Rising communal violence in both northern and central Mali further weakens the already fragile state, which in turn, further helps jihadists exploit these problems for their own gain.
The jihadist group claims the bombing, and last week’s bombing at the G5 Sahel base in central Mali, were messages to warn France and its allies about the “costs” of being in Mali.
Only days after a suicide assault on an African military base in central Mali, another suicide car bombing hit French Barkhane troops in the northern city of Gao.
While no group has claimed responsibility yet, it was most likely conducted by al Qaeda’s Group for Support of Islam and Muslims.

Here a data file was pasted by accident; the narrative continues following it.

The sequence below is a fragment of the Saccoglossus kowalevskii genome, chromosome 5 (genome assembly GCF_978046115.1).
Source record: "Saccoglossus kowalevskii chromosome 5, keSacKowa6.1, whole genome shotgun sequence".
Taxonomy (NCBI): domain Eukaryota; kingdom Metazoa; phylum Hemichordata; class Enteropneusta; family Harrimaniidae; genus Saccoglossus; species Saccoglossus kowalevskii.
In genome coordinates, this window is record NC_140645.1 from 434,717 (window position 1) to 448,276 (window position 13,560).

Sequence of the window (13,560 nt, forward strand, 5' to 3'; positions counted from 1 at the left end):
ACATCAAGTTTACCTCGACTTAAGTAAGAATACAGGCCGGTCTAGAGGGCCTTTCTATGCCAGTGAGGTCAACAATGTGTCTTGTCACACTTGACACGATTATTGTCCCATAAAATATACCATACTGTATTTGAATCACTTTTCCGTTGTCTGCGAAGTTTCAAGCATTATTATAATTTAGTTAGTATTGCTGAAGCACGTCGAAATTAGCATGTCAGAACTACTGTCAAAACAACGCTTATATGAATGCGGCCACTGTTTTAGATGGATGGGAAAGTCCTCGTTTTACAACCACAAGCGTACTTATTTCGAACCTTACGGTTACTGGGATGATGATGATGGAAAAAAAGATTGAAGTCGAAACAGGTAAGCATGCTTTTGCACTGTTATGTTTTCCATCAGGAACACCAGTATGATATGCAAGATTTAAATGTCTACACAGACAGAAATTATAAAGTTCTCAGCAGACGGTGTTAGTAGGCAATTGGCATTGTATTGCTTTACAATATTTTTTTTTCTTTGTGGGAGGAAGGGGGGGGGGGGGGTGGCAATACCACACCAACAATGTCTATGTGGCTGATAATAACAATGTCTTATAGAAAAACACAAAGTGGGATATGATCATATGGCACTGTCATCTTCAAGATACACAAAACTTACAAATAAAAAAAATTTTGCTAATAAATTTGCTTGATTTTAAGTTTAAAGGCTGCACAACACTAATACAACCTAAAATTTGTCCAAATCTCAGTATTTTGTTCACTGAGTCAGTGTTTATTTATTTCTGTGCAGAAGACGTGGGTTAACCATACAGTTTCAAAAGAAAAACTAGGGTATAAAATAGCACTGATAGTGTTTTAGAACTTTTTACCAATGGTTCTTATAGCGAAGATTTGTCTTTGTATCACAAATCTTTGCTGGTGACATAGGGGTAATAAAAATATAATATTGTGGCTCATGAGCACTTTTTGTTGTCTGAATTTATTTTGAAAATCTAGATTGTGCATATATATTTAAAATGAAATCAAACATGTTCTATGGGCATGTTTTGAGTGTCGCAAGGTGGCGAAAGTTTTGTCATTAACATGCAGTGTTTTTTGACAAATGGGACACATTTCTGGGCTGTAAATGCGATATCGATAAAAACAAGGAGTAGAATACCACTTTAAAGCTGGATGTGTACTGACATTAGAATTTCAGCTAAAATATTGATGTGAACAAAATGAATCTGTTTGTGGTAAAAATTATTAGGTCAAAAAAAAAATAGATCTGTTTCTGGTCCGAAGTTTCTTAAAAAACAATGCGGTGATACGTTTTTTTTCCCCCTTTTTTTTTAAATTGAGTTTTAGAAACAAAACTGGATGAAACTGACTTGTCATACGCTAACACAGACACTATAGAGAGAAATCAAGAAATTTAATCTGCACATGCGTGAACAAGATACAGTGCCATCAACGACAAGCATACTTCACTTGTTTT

This is the second video released by ISGS’ Katibat Salahadin in the span of a week, marking a significant uptick in social media activity for the jihadist group.
Burkina Faso’s wanted list gives more information into the inner-workings and operations of Ansaroul Islam, a relatively under-researched and little understood al Qaeda-linked jihadist group.
The weekend clashes are the latest in a series of skirmishes and inter-communal killings between the two Tuareg militias and the Islamic State in the Greater Sahara.
Months after killing four US Special Forces soldiers, the Islamic State in the Greater Sahara has been designated as a terrorist group by the US government. Its leader, Abu Walid al Sahrawi, was also designated today.